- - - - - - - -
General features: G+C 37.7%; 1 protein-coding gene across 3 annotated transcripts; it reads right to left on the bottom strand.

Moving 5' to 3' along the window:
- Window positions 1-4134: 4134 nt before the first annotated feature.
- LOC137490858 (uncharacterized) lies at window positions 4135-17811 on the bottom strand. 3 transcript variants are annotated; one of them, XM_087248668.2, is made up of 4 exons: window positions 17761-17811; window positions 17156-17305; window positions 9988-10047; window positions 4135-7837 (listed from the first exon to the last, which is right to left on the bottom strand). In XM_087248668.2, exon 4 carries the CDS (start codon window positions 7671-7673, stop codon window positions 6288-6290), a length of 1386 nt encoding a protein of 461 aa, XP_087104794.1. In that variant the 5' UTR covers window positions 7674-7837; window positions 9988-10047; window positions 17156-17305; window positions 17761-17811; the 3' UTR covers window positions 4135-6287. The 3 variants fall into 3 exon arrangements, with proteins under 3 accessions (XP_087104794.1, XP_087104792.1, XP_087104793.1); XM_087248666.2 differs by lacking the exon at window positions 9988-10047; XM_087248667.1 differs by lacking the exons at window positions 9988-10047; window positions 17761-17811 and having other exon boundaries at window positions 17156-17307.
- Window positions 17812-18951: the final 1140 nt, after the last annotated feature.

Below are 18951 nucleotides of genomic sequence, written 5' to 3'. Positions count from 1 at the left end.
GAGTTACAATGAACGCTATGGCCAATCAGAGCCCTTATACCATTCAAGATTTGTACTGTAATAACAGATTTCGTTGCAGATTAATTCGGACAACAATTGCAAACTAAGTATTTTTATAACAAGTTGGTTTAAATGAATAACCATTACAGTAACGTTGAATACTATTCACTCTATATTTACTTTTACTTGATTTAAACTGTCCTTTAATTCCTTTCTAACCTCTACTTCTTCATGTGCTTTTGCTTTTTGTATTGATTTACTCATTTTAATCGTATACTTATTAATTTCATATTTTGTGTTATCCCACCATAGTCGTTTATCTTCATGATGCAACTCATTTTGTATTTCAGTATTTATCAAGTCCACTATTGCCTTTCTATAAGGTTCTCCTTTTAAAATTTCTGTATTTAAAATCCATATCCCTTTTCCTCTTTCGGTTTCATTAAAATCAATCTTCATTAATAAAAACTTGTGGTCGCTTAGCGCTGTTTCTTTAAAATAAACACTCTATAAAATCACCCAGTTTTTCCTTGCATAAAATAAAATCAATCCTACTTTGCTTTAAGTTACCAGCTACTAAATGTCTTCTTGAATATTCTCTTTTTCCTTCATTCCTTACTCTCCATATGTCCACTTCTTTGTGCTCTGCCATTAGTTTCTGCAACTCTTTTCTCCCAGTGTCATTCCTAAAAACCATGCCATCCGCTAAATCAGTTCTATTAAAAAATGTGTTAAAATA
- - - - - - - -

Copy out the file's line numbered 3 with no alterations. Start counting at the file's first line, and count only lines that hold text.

- Window positions 1-4134: 4134 nt before the first annotated feature.